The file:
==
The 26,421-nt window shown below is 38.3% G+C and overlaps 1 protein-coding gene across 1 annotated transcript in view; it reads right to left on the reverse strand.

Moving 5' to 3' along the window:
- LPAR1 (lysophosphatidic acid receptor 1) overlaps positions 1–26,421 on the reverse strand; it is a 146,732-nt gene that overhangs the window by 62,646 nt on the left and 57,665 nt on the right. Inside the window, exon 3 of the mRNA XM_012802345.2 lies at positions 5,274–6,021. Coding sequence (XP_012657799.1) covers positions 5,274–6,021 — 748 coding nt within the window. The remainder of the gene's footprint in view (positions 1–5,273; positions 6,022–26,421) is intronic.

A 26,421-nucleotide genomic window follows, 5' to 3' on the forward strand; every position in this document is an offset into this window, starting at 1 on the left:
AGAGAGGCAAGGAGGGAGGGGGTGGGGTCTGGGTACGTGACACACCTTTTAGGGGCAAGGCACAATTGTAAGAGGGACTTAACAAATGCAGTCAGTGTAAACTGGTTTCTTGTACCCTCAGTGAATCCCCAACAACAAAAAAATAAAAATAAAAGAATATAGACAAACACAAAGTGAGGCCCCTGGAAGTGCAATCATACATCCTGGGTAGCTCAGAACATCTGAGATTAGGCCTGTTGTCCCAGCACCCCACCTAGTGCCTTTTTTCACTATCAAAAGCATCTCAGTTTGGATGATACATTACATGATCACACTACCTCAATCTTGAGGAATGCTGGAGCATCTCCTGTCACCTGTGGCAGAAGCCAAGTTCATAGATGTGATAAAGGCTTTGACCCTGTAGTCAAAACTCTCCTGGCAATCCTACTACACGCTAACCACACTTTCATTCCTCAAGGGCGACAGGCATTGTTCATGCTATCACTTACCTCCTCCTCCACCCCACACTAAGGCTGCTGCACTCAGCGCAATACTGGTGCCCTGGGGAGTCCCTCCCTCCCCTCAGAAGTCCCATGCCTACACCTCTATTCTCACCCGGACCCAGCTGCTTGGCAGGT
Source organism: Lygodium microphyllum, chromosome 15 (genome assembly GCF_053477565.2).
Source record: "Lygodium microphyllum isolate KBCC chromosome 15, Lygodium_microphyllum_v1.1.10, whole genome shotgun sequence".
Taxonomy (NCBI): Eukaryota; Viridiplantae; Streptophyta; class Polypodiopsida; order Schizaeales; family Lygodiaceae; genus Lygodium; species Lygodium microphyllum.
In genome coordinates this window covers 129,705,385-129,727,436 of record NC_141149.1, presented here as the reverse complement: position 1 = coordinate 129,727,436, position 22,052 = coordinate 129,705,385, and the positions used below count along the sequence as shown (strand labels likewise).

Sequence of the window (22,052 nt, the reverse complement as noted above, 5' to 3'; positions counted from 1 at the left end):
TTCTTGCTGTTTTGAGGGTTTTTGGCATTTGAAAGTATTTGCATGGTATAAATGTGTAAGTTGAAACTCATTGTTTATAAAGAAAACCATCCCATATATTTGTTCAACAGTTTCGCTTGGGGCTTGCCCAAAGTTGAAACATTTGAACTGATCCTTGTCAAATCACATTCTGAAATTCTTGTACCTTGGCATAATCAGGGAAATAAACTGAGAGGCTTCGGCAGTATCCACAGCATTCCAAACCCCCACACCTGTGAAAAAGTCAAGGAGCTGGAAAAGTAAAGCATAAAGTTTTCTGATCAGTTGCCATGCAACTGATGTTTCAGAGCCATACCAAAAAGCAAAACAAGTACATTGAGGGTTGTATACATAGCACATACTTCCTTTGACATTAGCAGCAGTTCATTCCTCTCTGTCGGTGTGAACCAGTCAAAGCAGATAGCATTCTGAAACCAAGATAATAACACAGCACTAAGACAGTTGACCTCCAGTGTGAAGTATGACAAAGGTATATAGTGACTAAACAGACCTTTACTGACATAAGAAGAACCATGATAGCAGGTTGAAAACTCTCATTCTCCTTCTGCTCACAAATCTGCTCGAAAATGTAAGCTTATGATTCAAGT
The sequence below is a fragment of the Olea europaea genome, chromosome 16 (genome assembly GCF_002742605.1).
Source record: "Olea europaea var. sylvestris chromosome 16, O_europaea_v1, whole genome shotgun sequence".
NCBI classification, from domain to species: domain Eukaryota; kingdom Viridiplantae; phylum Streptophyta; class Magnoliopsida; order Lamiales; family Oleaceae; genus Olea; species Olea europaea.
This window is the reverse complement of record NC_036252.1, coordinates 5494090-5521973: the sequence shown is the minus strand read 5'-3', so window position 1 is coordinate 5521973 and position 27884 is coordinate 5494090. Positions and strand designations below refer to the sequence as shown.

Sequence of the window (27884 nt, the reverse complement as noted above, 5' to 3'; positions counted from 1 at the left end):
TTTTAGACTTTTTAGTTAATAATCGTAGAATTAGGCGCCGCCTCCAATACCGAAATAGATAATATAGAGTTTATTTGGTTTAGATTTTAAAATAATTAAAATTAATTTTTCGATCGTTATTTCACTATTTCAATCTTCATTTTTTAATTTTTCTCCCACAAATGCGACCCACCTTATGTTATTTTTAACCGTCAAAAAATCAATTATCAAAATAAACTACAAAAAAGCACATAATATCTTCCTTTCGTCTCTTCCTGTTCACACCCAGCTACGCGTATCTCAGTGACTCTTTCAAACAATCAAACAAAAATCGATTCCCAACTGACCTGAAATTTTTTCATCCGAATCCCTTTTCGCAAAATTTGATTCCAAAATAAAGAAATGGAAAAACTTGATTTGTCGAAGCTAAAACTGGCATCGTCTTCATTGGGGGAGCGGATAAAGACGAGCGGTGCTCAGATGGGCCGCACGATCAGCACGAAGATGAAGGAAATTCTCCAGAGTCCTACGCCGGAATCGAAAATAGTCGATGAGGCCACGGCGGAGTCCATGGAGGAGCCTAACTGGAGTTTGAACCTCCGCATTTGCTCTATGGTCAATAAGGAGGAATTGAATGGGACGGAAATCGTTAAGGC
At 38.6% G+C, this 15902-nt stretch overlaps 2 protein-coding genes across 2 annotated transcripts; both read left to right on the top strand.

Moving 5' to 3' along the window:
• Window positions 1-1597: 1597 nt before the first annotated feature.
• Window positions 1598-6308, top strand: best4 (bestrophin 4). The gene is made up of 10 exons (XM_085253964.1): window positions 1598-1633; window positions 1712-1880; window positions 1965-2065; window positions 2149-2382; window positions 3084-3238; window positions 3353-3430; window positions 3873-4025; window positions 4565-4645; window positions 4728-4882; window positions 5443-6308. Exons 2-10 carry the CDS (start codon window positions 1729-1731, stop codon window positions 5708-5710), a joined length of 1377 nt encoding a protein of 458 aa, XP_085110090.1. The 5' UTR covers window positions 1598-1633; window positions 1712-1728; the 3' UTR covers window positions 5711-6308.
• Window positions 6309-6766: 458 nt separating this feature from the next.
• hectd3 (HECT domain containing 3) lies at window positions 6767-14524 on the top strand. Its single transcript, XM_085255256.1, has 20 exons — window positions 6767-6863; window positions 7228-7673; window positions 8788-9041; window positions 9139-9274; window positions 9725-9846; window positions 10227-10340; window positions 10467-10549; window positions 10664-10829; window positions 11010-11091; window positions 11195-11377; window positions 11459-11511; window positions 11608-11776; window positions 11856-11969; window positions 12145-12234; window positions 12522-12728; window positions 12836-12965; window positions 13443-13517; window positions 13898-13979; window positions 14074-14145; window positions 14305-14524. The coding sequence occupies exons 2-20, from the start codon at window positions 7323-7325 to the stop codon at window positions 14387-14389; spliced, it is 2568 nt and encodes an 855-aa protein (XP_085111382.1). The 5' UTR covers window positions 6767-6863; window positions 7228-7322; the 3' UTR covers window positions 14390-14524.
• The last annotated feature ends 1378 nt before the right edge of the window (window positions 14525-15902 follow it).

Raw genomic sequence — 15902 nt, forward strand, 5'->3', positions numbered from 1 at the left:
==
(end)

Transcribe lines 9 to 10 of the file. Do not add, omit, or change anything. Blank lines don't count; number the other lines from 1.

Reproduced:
In genome coordinates this window covers 129,705,385-129,727,436 of record NC_141149.1, presented here as the reverse complement: position 1 = coordinate 129,727,436, position 22,052 = coordinate 129,705,385, and the positions used below count along the sequence as shown (strand labels likewise).

Sequence of the window (22,052 nt, the reverse complement as noted above, 5' to 3'; positions counted from 1 at the left end):